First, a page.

Back in another life, I lived in a little house on Long Island, not far from the university where I’d gone to school and at which my husband worked. We always had a dog and several cats. In those days, we let our cats outside. There wasn’t much traffic and everyone’s cats roamed the neighborhood.
One day, while we were out in the yard, we had a visitor, a medium-sized black and white cat. He was extremely friendly. Sidled right up to us, purring, and doing that little head butt that’s so endearing. Maybe he was hungry? Of course we fed him.
My son fell immediately in love and we said he could keep the cat.
My husband had a passion for the classics. He named the cat Ahab, which he said meant “wanderer.” Princeton University agrees, except the name in Hebrew means “uncle.” (Which is irrelevant but I threw it in because I did the research and wanted to do something with the information. Back to the story, already in progress.)
Ahab was a sweetheart, the most laid-back cat I ever knew. My 4-year old felt he needed a bubble bath in a bucket. Ahab purred his way through the bubbles and the rinse cycle, then continued purring all the way through dinner and a relaxed evening on the sofa with the whole family.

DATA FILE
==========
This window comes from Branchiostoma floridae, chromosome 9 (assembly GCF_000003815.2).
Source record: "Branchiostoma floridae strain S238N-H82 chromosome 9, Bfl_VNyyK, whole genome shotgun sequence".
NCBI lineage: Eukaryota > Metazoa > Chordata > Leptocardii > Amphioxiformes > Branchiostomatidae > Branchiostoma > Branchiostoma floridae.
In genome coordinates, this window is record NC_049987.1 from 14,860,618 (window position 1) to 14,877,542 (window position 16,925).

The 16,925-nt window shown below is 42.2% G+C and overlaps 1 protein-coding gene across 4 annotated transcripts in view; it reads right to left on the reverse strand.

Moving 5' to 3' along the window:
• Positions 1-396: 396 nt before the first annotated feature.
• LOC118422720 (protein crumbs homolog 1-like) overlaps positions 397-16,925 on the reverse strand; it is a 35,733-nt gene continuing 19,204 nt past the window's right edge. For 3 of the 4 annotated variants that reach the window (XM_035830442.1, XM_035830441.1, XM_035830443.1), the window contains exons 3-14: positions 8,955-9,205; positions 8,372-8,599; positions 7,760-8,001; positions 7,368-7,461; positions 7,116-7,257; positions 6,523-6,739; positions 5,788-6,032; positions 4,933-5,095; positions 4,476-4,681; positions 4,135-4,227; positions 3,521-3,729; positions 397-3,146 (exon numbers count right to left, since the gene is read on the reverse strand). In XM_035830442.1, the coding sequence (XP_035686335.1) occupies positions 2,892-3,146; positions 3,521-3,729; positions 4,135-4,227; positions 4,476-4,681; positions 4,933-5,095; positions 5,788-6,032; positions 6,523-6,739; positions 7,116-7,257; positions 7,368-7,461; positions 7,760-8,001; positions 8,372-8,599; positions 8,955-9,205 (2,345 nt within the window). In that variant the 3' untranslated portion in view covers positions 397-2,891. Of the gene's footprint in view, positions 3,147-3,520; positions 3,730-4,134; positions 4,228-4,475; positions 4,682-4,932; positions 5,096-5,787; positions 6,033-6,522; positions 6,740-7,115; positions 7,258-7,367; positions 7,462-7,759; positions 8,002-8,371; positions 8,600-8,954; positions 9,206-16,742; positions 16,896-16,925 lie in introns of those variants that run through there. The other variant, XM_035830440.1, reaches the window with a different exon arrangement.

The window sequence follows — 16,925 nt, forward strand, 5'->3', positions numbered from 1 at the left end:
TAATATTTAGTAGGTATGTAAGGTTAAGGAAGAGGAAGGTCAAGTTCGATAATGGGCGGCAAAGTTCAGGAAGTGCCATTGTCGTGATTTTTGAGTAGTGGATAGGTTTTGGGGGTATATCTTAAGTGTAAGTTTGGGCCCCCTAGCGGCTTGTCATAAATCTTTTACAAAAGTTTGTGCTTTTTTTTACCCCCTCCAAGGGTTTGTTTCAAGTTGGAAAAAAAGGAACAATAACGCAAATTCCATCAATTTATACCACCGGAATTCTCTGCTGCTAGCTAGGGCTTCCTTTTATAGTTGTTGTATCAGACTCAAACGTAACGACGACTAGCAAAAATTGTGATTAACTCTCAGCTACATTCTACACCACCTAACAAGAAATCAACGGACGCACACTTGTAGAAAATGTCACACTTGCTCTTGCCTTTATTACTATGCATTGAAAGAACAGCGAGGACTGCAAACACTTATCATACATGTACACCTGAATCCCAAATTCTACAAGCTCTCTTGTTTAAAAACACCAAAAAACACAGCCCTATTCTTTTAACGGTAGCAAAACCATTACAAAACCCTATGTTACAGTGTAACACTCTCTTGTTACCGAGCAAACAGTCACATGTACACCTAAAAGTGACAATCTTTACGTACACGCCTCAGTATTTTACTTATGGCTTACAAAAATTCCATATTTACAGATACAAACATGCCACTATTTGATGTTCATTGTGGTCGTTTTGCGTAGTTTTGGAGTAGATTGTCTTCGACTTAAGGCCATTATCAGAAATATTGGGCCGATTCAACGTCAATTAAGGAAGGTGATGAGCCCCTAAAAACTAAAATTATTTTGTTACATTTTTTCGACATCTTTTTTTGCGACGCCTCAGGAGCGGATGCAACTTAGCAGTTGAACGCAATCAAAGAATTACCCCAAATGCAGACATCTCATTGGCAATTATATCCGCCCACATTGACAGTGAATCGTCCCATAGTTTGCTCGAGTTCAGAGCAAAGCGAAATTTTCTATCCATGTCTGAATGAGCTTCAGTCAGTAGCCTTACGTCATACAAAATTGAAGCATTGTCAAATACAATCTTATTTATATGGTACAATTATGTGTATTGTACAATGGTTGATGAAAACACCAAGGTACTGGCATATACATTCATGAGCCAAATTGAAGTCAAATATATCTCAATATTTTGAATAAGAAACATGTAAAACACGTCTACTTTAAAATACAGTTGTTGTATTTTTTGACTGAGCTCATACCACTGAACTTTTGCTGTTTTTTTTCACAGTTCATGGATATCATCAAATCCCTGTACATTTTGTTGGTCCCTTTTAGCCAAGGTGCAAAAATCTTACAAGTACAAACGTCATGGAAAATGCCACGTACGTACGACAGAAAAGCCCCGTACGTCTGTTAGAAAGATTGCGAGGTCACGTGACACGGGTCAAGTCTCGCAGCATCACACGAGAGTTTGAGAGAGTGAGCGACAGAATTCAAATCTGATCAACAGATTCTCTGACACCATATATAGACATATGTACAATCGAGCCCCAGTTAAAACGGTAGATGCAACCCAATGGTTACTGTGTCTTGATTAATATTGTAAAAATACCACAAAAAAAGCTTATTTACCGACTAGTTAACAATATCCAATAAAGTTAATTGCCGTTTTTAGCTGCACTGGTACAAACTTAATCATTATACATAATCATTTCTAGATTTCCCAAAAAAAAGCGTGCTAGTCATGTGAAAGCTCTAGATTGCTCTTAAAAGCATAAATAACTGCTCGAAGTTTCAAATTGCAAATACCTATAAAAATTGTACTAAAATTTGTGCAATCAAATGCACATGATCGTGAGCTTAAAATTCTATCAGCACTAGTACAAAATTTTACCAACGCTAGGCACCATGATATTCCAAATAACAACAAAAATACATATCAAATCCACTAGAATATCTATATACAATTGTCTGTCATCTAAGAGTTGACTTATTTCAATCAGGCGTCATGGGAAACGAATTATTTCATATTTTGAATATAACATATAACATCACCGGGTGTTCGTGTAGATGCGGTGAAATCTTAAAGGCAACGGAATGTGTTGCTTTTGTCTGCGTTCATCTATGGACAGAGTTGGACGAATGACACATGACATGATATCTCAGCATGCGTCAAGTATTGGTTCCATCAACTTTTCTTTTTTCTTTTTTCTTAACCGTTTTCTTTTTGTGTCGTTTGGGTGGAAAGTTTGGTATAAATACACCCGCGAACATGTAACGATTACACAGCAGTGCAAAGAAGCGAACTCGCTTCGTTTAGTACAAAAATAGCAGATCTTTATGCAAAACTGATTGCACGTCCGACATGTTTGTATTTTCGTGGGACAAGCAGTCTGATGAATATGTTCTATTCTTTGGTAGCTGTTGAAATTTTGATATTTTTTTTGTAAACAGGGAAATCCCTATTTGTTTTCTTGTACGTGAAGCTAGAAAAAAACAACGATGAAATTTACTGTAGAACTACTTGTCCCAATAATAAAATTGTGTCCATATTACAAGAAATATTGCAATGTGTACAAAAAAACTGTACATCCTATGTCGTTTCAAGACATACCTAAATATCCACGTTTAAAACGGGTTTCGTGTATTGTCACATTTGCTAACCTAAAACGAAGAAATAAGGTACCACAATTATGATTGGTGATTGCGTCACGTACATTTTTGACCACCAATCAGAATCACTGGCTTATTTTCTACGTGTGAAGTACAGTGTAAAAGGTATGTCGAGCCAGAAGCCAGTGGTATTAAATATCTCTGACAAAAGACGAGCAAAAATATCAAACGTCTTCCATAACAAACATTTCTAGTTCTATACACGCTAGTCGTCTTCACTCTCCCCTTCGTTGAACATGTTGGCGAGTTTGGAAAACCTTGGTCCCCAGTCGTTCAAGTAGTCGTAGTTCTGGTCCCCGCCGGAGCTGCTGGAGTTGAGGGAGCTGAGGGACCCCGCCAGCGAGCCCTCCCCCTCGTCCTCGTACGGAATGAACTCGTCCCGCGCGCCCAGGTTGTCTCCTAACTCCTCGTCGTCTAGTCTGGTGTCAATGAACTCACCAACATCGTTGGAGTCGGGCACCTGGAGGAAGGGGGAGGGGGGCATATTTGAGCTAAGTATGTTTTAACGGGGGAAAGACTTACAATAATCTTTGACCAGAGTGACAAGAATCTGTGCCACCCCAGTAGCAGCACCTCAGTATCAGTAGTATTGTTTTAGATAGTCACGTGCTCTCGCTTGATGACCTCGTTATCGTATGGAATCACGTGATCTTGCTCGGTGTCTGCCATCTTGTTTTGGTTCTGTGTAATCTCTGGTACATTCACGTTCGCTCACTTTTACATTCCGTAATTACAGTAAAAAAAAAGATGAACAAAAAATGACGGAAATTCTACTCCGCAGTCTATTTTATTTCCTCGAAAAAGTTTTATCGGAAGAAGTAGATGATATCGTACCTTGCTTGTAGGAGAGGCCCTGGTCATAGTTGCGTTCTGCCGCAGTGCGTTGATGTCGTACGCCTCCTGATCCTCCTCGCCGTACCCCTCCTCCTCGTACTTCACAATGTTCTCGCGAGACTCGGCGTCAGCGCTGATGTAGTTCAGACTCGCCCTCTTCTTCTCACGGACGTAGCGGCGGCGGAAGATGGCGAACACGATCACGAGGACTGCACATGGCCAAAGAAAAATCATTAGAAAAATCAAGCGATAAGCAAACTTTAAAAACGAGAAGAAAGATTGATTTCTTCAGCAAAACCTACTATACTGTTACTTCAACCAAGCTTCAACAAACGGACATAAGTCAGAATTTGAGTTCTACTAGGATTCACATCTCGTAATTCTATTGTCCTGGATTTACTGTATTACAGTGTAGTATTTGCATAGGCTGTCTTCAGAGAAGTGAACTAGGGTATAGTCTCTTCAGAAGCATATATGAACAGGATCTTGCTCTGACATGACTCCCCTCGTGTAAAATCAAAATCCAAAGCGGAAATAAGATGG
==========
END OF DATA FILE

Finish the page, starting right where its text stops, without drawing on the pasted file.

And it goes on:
We couldn’t figure out why anyone would let a sweet fellow like Ahab go. He was young. Healthy. Litter trained, though he preferred going outside to do his business. His coat was shiny and he showed no sign of abuse or neglect. He oozed charm.
Ahab settled in like he’d always lived with us. He got along with the dog and the other cats. Loved children. Loved everyone. We made a date to take him to vet and get his shots.
He never went to the vet, at least not with us. The following day, without so much as a “by your leave,” Ahab moved down the block and took up residence with a different family. We were a little wounded. We’d never been abandoned by a cat before. His new family adored him but Ahab only hung around a few day, then moved on.
We eventually lost track of Ahab. He moved from house to house, charming everyone and purring his way to his next home. He never stayed longer than a few days and was always the perfect house guest.
Was he a stray? If he was, it was because that’s what he wanted to be. Ahab was a wanderer by choice.